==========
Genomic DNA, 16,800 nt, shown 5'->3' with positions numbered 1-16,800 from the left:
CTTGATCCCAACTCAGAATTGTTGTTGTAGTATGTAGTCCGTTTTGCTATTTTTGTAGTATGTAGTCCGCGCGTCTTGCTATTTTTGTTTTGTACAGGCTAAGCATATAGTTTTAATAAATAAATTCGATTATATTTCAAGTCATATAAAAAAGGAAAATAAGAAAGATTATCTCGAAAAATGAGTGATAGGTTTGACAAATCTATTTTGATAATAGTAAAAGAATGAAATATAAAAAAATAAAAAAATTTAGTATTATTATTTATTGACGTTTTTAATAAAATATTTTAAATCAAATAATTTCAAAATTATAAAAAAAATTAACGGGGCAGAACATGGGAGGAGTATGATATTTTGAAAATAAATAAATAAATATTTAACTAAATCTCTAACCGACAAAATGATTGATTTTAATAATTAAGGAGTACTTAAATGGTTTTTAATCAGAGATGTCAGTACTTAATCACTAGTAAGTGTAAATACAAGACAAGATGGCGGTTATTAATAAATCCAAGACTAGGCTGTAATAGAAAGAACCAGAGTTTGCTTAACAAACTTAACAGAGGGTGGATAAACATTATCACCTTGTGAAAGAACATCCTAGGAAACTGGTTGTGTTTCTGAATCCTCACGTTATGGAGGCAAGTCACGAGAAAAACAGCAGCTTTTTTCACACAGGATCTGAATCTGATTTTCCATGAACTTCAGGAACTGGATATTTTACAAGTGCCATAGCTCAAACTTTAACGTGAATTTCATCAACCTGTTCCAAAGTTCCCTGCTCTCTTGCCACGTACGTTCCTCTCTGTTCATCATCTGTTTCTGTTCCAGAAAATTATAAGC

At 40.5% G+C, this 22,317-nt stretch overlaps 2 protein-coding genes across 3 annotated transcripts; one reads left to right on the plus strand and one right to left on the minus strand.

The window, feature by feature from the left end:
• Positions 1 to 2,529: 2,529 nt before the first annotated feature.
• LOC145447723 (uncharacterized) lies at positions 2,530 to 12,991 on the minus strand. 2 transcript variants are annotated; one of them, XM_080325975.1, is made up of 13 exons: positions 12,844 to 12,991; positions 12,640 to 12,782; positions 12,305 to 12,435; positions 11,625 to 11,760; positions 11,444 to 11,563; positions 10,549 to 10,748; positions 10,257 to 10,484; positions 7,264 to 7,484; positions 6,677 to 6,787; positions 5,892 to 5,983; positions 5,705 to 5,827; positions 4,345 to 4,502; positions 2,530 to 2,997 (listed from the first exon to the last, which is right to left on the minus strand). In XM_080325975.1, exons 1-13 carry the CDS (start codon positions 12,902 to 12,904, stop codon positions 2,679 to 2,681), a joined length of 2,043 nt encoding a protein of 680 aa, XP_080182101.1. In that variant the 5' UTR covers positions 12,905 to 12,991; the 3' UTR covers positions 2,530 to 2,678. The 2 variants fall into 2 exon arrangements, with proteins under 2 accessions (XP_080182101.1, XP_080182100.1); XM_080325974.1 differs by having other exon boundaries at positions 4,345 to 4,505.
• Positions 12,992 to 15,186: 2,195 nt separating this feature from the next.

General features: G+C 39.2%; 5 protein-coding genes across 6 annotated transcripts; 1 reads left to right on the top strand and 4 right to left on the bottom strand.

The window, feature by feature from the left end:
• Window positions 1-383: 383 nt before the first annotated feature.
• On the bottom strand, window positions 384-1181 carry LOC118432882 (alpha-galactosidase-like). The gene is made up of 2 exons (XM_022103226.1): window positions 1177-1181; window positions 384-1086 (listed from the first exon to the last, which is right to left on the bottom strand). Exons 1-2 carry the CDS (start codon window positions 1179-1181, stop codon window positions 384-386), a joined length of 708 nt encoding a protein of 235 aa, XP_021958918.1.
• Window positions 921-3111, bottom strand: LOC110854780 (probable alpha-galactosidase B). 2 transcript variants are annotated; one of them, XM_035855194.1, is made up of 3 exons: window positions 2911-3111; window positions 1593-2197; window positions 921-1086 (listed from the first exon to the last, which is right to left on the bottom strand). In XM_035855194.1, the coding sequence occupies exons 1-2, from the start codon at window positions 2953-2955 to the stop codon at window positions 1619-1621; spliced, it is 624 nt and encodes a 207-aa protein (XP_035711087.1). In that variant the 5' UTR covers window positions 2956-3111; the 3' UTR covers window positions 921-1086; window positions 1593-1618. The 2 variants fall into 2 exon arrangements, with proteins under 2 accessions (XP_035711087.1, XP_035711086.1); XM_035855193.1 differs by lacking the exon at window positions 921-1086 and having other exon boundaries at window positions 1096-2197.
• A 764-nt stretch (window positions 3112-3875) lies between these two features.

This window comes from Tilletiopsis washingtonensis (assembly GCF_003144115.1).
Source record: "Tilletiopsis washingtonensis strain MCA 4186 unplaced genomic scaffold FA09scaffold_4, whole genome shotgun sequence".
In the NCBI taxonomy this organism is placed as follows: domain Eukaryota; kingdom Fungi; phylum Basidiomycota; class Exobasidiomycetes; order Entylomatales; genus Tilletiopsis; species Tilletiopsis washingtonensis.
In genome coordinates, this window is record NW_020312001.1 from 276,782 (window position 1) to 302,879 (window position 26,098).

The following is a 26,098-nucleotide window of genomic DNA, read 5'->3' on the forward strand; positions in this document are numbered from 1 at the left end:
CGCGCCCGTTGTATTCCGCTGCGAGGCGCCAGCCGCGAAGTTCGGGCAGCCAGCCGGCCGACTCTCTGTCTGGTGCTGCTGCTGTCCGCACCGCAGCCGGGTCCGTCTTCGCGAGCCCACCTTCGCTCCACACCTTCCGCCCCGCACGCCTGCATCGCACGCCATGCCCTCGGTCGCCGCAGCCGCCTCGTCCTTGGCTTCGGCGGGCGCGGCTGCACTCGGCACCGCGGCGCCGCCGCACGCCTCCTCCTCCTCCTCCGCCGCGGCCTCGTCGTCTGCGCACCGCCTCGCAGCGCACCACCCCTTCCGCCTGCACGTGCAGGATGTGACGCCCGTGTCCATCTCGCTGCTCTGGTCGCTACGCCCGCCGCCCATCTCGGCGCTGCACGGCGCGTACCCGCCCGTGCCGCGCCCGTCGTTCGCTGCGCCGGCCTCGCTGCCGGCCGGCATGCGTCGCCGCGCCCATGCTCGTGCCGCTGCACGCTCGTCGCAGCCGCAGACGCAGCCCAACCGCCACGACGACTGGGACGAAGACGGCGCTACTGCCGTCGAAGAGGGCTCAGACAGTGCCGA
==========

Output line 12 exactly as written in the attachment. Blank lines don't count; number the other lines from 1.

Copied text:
• Window positions 921-3111, bottom strand: LOC110854780 (probable alpha-galactosidase B). 2 transcript variants are annotated; one of them, XM_035855194.1, is made up of 3 exons: window positions 2911-3111; window positions 1593-2197; window positions 921-1086 (listed from the first exon to the last, which is right to left on the bottom strand). In XM_035855194.1, the coding sequence occupies exons 1-2, from the start codon at window positions 2953-2955 to the stop codon at window positions 1619-1621; spliced, it is 624 nt and encodes a 207-aa protein (XP_035711087.1). In that variant the 5' UTR covers window positions 2956-3111; the 3' UTR covers window positions 921-1086; window positions 1593-1618. The 2 variants fall into 2 exon arrangements, with proteins under 2 accessions (XP_035711087.1, XP_035711086.1); XM_035855193.1 differs by lacking the exon at window positions 921-1086 and having other exon boundaries at window positions 1096-2197.